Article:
Adapted from a recent online discussion.
Maybe sexual difficulty is really stemming from the heart
24: I am 24, healthy, active and in a stable and loving relationship. However, I have been completely uninterested in sex for a month or two now. Boyfriend is very upset and wonders what this means for our future. We tried the other night and I basically broke down in tears, wondering what's wrong with me.
Nothing has really changed in our relationship, although he has been a little more cranky lately (school started again) and I have been very stressed at work (horrific manager).
We have talked about it, but haven't really come to any conclusions, other than we love each other and don't know what's going wrong. What do I do? What do we do?
Carolyn: Are you on the pill? That's one easy way to explain it, as are some other medical issues a checkup could help detect.
Less black-and-white is that stress does affect libido, as does a partner's crankiness.
Equally gray and twice as problematic is that having a partner who gets really upset about your libido can become another source of stress, thus worsening the problem.
If it's not medical, I would suggest mutually deciding to treat this as a blip, and waiting patiently for it to run its course. No trying, no rehashing — just quietly waiting it out, with the understanding that when the urge comes back to you, you'll let him know. That takes away the pressure element, at least for a while.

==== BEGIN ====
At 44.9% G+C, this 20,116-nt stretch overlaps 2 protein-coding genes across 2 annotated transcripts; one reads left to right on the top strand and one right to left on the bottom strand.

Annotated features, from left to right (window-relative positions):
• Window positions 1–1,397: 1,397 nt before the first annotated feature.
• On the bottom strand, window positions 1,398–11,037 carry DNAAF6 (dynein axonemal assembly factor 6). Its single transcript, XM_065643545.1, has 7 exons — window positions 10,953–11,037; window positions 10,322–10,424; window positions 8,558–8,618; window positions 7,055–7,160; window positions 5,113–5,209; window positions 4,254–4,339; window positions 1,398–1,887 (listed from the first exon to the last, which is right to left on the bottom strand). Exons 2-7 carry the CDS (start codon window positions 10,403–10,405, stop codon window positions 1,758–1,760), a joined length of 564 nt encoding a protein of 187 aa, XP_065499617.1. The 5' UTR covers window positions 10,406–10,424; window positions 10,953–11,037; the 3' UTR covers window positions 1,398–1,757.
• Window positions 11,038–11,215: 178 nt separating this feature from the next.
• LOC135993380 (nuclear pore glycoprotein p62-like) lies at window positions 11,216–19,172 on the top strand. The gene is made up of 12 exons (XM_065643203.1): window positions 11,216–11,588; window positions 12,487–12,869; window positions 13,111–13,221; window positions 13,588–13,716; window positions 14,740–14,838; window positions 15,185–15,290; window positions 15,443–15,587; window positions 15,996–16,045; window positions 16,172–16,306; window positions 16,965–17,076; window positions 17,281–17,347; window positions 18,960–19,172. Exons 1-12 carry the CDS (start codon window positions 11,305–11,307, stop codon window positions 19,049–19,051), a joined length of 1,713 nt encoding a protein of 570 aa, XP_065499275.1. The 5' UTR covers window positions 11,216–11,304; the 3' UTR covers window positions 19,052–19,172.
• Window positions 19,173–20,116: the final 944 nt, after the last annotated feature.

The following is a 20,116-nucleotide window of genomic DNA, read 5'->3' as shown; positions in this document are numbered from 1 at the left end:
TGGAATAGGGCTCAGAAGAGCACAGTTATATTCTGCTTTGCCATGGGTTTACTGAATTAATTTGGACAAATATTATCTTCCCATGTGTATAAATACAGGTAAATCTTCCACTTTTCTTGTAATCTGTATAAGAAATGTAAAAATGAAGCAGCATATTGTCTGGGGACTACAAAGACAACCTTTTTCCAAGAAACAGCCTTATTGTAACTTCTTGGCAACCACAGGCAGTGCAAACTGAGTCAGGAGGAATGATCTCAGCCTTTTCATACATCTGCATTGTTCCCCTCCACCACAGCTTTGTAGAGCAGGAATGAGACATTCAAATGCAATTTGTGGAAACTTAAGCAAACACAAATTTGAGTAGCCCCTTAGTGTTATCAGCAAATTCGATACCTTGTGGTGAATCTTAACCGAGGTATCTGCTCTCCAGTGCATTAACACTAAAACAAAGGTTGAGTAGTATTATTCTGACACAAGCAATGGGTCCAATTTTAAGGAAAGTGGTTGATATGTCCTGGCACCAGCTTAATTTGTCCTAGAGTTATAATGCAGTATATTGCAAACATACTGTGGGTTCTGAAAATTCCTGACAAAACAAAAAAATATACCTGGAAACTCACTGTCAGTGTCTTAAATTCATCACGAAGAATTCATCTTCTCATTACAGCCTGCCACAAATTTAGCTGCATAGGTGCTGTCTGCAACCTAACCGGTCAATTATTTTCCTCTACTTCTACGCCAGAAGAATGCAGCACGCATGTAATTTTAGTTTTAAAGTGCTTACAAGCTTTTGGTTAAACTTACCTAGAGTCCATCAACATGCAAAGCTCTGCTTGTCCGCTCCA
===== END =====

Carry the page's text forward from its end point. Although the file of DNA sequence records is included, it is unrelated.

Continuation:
It also gives you both a chance to find ways to deal with your stress. If stress is in fact the culprit, then you'll both be helping the cause, and if it isn't the culprit, then you'll at least be learning to manage your stress better, which has no downside.
Finally — this is the part you don't include in the conversation, because it's just a thought process at this point — you need to ask yourself whether you're in denial about any change in your feelings for your boyfriend.
You care about him, obviously, and the idea of a big breakup is hardly appealing, so it's quite natural that, in response to his being "very upset," your first response would be to come up for a bunch of excuses (such as "He's cranky," "My boss is a jerk," etc.). In other words, anything besides your losing interest in him.
Please make sure you're letting yourself consider all possibilities, not just the palatable ones.
24 Again: I think trying to create a no-pressure zone would be really helpful. Any suggestions on how to discuss that without hurting feelings?
Your last paragraphs are sitting, uneasily, in my stomach right now. You're right — big breakup is not what I want. But our best friends are getting married, our parents are starting to ask when we're going to settle down, etc., and I'm not sure he's the ONE (then again, I'm not sure I really believe in the ONE). I just hadn't really connected that to libido.
Carolyn: Not feeling it emotionally certainly can emerge as not feeling it sexually. As for the talk, I can't decide if this development makes it more or less necessary. But I'd start with, "I'd like to give this problem some time to resolve itself."